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Strangefish: The Spotlight Effect

What is this Strangefish that’s scuttled up to us after some twelve years out in the cold? Putting themselves front and centre under The Spotlight Effect, the UK progsters return with their first new album since 2006’s Fortune Telling and having added bassist Carl Howard and co-vocalist Jo Whittaker to their original quartet of Steve Taylor (vocals), Paul O’Neill (keys), Dave Whittaker (drums) and the enigmatically (but not that enigmatically) named Bob, on guitar.

Twelve years away from the scene is a long time in anyone’s book and it would be fair to suggest that one of the key changes to the world that’s occurred in the meantime is what appears to be on the mind of Strangefish. Basing the album round the themes of the modern state’s acceptance, if not reliance on social media, false fame and the unwitting surveillance we all live under because of it, it’s fitting that “Death Of Common Sense” is our first window onto this world; a folk-prog tale of control, inequality and the skewed view of the press and the law. So far, so hard hitting, and especially with Taylor clearly impassioned by the topics. “Progress In Reverse” continues the backward journey into regression and the manner in which we seem to be sleepwalking into these situations without the merest notion that we are. Suddenly weapons new and old are on show for this band, the shiny new twin vocals an immediate asset, where Taylor and Whittaker (the one of the Jo variety) meld, but not too closely, to form an intentionally double edged blade. All the while the more anticipated cut and thrust of O’Neill’s keys and Bob’s guitar drive the advantage home, as a sound that gleefully pulls from 70s, 80s and 00s prog wins the day.

If there’s a better song title than “Iconacon” and its Marillion meets Steve Vai (and I mean his David Lee Roth era!) guitar howls, revealed in 2018, then I haven’t encountered it yet. An angry eight minute rampage over fleeting, false fame and the celebrity over talent culture that breeds household names that are known for, well, what exactly? Although it’s impossible to argue against those sentiments, that “Summer Slips Away” decides to change attack heightens its impact and that of what has come before. A much more lamenting style adopted as we slip largely back into acoustic territory, although this time with male and female vocals sparking off each other (sometimes in synch, sometimes heading in different directions altogether) the effect is much more beguiling than it is angry, even if the message is no more cheerful than before.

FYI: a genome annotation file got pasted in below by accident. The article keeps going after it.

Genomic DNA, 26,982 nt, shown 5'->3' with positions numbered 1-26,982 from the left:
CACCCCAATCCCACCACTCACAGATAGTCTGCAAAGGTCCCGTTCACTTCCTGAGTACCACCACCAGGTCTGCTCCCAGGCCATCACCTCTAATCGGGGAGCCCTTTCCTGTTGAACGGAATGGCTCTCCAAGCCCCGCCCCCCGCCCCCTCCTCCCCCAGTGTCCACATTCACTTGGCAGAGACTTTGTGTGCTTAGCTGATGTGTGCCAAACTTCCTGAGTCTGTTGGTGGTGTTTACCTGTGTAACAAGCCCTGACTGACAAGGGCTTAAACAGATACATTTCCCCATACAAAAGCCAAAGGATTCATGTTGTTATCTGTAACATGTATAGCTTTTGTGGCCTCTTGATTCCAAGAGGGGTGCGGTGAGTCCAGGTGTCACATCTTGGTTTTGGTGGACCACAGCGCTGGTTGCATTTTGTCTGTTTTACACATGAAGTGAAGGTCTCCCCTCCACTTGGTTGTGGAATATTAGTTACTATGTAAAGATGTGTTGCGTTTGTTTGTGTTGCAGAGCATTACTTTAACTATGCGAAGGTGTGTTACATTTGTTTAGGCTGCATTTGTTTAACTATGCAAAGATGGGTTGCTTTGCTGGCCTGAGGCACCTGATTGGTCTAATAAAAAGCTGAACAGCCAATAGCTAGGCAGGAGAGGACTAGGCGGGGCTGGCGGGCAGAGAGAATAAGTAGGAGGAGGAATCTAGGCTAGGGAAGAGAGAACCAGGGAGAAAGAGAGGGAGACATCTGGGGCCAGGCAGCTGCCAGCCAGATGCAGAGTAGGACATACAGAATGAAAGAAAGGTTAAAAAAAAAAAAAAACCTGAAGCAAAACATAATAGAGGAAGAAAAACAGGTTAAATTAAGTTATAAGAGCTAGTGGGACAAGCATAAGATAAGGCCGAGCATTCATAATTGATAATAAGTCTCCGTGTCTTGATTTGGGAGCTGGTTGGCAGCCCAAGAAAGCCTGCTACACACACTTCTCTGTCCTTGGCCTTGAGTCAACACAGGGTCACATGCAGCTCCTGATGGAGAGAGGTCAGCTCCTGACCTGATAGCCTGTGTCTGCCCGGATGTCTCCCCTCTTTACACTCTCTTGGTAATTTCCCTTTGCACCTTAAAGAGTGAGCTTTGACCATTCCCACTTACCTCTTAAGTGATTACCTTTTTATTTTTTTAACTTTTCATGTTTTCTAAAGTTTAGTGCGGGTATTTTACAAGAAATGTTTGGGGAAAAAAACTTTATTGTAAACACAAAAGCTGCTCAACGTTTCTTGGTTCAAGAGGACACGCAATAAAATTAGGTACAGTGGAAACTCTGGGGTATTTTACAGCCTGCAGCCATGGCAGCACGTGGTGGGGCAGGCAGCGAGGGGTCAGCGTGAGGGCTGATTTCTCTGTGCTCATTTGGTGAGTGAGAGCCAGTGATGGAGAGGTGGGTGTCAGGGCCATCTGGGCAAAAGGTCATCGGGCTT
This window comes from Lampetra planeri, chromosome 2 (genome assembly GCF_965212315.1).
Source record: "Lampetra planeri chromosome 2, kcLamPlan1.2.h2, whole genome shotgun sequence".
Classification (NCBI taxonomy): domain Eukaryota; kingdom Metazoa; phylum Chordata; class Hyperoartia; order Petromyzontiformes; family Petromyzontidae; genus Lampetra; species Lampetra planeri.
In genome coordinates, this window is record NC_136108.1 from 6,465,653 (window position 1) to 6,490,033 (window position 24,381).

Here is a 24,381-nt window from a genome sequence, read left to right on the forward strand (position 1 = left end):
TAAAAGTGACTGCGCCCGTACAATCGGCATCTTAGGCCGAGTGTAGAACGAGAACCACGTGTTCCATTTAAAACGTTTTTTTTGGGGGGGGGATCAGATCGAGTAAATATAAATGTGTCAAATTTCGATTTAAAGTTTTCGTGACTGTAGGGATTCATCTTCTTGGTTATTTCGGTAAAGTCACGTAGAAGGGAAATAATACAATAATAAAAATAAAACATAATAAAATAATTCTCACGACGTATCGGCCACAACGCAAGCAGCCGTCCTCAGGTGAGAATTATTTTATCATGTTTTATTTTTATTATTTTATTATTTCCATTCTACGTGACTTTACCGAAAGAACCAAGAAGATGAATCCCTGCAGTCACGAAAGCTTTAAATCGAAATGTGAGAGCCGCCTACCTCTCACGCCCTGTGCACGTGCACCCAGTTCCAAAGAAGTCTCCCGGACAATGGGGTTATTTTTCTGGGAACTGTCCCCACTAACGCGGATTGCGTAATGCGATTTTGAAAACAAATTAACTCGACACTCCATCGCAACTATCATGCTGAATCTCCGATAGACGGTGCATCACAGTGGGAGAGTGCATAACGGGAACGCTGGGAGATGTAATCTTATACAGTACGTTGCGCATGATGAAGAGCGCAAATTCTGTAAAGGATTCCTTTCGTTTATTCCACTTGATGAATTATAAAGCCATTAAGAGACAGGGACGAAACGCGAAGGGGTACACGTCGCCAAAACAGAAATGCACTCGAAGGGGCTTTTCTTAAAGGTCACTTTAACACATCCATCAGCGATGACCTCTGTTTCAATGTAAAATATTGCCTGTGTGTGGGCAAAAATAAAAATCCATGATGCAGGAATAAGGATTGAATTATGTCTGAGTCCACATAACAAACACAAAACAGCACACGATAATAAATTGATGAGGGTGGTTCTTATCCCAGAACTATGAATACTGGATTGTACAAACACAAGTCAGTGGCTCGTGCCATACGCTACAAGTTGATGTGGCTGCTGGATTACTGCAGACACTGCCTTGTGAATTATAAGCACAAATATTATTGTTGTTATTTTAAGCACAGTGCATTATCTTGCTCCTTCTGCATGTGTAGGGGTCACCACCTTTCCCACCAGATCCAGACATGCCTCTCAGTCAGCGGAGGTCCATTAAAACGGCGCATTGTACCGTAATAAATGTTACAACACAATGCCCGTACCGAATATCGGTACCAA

Arguably it’s the three part “Delicate” that we’ve been building towards all this time, a perfect balance struck between instrumental sections that lightly remind of Genesis, running quite beautifully alongside a vocal accompaniment which nods surreptitiously at The Beautiful South! However as we wend our way through this lengthy piece (eighteen minutes, give or take a few seconds) something more neo-prog surges into view, keyboards of many colours spreading their coat over an ever changing rhythmical landscape; causing ripples of excitement as they do. Not satisfied with the breadth of ground covered in this one fell swoop, the album’s title track gnaws with a deeper, dirtier riffage than before, but with the superb bass work from Howard underpinning all in sight, space is still allowed for the keyboards to sprinkle their magic melody dust over the top.

From there, we’re heading for home, the ambient keyboard splashes of “Reverse Switch” pulling earlier musical themes back into play, before “Up To You” takes us back in time by being an unexpectedly catchy, neo-prog outburst. Unusually for a closing piece, it’s inarguably the album’s most instant and memorable moment; the cleverness of placing it last in this ever evolving journey being that you’ll be singing this Arena like anthem for hours after you’ve stopped spinning The Spotlight Effect. That is, of course, presuming that you don’t just hit play and begin the journey all over again, for what is revealed by Strangefish on their comeback effort is sure to keep you coming back for more.

Track Listing
1. Death Of Common Sense

2. Progress In Reverse

3. Iconacon

4. Summer Slips Away

5. Delicate

6. Spotlight Effect

7. Reverse Switch

8. Up To You

Added: July 7th 2018
Reviewer: Steven Reid
Related Link: Strangefish online
Hits: 2375
Language: english

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